“It’s only by organizing that we win, which is why it’s critical to keep boycotting, even as we keep pushing back against these unconstitutional laws in the courts and in legislatures.

“This decision does nothing to prevent everyday people from continuing to collectively raise their voices, and use their economic power, for justice.”

The Arkansas Times publisher Alan Leveritt also decried the Supreme Court’s decision, calling the state’s antiboycott legislation an “abhorrent” violation of US constitutional rights.

“The Supreme Court can ignore our First Amendment rights but we will continue to vigorously exercise them,” Leveritt said in the magazine.

Two Israeli soldiers with guns
Several human rights organisations have accused Israel of imposing ‘apartheid’ policies against Palestinians [File: Mussa Qawasma/Reuters]

Punishing boycotts beyond Israel

Advocates have raised concerns that anti-BDS laws — often passed with bipartisan support in states dominated by Republicans and Democrats alike — are paving the way for greater violations of free speech.

For example, several states have introduced bills — modelled after anti-BDS measures — to penalise boycotts of fossil fuel firms and other industries.

Hauss, the ACLU staff lawyer, said some legislators feel emboldened to apply the anti-boycott push to protest movements that they oppose.

“All sorts of special interests … are going to be lobbying state legislatures for protective legislation to suppress consumer boycotts of their activities and essentially immunise them from political dissent,” he said.

In the Israel-Palestine context, activists say anti-boycott laws fit a pattern of punishing and “cancelling” Palestinian rights advocates in the US.

In January, a candidate for US assistant secretary of state for democracy, human rights, and labor withdrew her nomination after pushback from Republicans over her criticism of Israel.

James Cavallaro, a human rights advocate, also said earlier this month that the Biden administration pulled his nomination for commissioner on the Inter-American Commission on Human Rights over “denouncing apartheid” in Israel and Palestine.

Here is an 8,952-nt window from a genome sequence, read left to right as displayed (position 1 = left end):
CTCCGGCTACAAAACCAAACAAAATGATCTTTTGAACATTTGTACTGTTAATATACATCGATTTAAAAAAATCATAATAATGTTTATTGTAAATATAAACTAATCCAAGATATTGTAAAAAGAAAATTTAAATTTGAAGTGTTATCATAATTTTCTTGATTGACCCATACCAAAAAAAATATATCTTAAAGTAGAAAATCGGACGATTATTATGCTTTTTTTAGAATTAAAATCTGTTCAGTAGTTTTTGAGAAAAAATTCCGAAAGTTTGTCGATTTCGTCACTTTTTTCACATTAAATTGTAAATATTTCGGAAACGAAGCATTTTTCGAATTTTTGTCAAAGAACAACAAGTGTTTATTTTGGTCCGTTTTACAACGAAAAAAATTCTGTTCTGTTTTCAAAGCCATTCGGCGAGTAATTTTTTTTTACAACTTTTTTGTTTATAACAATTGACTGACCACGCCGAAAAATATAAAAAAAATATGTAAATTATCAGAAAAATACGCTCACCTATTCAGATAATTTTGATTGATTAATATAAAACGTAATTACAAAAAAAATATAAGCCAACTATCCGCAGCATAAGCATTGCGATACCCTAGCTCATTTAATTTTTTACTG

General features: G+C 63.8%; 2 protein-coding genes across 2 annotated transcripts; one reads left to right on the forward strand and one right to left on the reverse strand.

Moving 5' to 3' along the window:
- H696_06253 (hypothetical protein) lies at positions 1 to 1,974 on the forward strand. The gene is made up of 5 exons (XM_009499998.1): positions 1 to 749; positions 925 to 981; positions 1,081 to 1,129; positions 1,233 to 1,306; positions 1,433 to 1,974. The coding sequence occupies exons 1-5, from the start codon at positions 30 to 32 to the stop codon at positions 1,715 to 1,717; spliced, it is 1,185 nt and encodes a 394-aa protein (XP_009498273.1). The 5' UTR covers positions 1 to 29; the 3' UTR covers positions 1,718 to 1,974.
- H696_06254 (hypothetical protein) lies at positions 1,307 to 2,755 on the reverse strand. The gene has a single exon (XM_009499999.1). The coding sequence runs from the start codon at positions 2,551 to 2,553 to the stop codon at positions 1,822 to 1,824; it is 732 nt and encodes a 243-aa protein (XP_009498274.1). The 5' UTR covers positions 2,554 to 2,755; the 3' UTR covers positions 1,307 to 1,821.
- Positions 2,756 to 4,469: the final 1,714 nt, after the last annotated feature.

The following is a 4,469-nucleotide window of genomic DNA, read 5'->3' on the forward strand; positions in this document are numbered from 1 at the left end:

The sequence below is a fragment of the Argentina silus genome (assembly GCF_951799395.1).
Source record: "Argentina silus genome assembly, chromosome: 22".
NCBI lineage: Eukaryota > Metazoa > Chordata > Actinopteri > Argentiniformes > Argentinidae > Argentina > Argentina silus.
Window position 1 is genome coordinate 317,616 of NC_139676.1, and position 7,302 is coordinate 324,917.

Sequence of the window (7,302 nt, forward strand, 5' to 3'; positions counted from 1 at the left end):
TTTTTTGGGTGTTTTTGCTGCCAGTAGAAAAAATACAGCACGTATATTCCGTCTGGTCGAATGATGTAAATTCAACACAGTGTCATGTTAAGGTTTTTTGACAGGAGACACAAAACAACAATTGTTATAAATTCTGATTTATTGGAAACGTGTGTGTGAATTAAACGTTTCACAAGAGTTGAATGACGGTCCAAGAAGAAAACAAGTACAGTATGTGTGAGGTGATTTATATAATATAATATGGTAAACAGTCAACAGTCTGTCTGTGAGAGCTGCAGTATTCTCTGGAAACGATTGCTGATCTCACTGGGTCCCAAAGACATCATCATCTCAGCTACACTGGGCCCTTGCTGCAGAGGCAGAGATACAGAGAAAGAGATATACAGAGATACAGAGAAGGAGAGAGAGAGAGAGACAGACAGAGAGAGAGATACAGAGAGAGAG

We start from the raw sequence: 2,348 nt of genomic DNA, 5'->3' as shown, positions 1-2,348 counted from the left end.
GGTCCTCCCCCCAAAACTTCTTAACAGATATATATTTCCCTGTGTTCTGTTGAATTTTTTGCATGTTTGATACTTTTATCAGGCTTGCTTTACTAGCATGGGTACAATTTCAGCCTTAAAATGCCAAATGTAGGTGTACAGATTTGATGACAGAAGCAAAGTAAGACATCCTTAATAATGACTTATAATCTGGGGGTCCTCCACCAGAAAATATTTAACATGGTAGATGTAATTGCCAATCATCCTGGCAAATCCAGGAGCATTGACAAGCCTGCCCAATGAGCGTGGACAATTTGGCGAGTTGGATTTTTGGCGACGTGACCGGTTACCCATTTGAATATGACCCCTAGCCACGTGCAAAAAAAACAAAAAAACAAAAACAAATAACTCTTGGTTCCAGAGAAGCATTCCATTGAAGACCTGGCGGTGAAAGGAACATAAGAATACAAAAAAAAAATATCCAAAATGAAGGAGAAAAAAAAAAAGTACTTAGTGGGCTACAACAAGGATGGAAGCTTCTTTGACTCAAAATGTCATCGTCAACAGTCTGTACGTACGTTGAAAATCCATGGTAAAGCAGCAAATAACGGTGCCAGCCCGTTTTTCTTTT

In one of their first moves as a majority in the House of Representatives, Republicans kicked Muslim-American Congresswoman Ilhan Omar off the chamber’s foreign policy panel in early February for past statements against Israel.

Chilling effect

Amer Zahr, a Palestinian-American comedian and president of the advocacy group New Generation for Palestine, said Tuesday’s decision by the Supreme Court does not legitimise anti-BDS laws, but it may “embolden pro-Israel voices who seek to silence dissent“.

“While anti-BDS laws have not been found as constitutional, pro-Israel forces will assuredly frame it as such, chilling even more criticism of Israel in American society,” Zahr told Al Jazeera.

“Luckily, however, the tides are likely turning too fast. Americans are quickly awakening to Israel’s apartheid and inhumane treatment of Palestinians, and no clerical decision by the Supreme Court can stop that wave.”

Proponents of anti-BDS measures say they are necessary to counter what they say is a “discriminatory” push to “single out” Israel.

Israel’s supporters hailed the decision on Tuesday, with Republican Senator Tom Cotton calling it a “great win for Arkansas and America in the fight against the anti-Semitic BDS movement”.

The BDS movement rejects accusations of anti-Semitism and says it pushes for equality against “racist” Israeli policies.

Hauss of the ACLU said Cotton’s statement demonstrates that anti-BDS laws are about political expression.

“Senator Cotton’s statement shows that the whole point of these anti-BDS laws is to suppress expression that the state opposes,” Hauss said.

“And whatever the state’s reasons for opposing that expression — however it phrases it — the fact of the matter is they’re opposed to the message that the boycott sends. And that is the single thing that the First Amendment is designed to prevent.”